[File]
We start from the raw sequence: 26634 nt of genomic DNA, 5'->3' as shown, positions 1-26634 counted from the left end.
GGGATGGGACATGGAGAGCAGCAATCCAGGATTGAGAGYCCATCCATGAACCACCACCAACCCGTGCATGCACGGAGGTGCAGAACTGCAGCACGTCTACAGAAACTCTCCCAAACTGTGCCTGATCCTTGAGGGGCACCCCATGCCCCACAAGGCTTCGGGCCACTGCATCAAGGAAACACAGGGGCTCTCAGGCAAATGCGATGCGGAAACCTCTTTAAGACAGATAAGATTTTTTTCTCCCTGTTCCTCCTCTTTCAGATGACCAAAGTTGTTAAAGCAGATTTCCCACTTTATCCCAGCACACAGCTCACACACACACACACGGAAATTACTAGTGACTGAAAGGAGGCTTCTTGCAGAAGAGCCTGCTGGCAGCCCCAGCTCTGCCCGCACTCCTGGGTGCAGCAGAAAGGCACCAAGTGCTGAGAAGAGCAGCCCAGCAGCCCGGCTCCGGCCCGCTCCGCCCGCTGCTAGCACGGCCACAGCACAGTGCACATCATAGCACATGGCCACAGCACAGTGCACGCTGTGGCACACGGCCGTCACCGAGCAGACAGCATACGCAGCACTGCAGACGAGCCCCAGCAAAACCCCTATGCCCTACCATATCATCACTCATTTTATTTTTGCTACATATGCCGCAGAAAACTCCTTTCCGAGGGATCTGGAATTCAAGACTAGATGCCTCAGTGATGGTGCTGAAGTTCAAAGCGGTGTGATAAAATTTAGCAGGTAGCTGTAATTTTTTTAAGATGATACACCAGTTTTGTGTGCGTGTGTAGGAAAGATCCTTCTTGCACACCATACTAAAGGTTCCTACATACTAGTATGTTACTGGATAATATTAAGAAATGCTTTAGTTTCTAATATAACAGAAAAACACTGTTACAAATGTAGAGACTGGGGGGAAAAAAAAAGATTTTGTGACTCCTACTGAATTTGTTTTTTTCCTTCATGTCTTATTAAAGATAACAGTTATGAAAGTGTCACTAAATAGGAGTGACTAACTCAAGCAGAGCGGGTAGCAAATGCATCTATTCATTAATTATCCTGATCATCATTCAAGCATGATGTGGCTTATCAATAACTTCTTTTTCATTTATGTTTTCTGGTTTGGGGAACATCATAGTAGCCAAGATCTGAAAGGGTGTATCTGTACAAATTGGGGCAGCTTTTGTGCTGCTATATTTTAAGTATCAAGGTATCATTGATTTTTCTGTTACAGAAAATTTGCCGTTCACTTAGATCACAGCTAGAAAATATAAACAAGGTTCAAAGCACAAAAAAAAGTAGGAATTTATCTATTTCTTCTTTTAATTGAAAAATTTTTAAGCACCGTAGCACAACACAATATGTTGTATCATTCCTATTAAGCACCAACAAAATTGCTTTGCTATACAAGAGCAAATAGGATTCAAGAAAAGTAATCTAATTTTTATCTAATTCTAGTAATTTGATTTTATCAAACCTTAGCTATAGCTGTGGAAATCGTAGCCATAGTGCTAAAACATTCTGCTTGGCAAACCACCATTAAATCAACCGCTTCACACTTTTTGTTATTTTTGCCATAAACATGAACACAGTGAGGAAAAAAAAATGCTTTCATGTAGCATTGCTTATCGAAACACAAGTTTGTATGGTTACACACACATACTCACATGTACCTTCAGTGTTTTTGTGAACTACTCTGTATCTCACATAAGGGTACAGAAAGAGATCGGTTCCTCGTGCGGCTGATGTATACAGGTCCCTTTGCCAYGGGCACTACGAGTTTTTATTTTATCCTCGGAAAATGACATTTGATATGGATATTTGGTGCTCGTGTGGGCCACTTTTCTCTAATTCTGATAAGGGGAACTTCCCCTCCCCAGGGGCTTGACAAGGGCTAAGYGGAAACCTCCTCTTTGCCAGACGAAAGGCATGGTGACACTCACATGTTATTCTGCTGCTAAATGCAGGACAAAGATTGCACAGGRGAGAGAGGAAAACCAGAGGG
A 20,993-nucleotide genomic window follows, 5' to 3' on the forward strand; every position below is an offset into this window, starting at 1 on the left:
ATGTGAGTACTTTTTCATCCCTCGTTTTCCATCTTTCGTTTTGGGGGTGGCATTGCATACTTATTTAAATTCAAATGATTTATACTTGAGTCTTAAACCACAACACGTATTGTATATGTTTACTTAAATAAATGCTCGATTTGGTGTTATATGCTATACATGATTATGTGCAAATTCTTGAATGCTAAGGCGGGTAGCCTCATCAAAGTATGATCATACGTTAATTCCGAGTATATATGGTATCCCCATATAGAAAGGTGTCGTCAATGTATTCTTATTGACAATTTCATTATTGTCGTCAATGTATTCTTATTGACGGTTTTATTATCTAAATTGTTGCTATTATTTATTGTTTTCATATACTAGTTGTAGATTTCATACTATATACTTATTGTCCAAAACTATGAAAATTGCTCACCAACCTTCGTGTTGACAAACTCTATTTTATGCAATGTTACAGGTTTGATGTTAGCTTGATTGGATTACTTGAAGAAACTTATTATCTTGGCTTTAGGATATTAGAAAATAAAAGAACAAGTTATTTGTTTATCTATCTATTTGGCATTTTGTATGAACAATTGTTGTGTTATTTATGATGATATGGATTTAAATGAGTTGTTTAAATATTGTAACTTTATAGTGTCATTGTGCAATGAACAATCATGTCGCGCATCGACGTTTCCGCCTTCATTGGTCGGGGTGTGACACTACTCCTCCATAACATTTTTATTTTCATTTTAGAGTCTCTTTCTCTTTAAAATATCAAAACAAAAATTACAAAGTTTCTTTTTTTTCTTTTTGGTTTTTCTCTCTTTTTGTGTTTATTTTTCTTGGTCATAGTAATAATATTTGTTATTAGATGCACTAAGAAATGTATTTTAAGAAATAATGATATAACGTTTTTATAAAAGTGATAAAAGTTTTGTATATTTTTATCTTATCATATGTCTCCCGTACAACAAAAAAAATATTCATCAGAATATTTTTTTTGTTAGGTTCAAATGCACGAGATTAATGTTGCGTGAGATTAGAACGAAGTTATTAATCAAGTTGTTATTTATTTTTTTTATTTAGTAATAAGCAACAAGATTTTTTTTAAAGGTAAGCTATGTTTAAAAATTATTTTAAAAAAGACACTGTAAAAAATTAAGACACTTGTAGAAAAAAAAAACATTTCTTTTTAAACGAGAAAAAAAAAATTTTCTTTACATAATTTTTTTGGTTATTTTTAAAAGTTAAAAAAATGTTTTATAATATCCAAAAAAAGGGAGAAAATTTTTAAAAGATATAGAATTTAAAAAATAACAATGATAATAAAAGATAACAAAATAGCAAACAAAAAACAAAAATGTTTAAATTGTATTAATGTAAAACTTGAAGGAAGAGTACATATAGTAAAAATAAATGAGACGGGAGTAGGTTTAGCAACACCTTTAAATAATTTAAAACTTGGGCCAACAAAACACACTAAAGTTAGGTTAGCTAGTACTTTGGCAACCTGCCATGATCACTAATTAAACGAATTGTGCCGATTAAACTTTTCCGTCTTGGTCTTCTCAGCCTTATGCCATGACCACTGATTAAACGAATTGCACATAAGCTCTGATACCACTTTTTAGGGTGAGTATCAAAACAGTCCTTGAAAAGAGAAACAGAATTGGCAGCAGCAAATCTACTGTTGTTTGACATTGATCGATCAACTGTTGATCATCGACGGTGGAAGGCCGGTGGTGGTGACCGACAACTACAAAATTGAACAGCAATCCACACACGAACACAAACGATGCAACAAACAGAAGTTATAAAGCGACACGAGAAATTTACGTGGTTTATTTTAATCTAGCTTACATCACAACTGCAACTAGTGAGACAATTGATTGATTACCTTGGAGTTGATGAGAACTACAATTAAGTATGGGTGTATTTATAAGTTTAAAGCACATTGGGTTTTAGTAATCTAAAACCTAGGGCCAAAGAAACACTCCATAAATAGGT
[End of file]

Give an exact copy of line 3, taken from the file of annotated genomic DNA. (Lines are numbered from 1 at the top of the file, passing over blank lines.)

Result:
A 20,993-nucleotide genomic window follows, 5' to 3' on the forward strand; every position below is an offset into this window, starting at 1 on the left: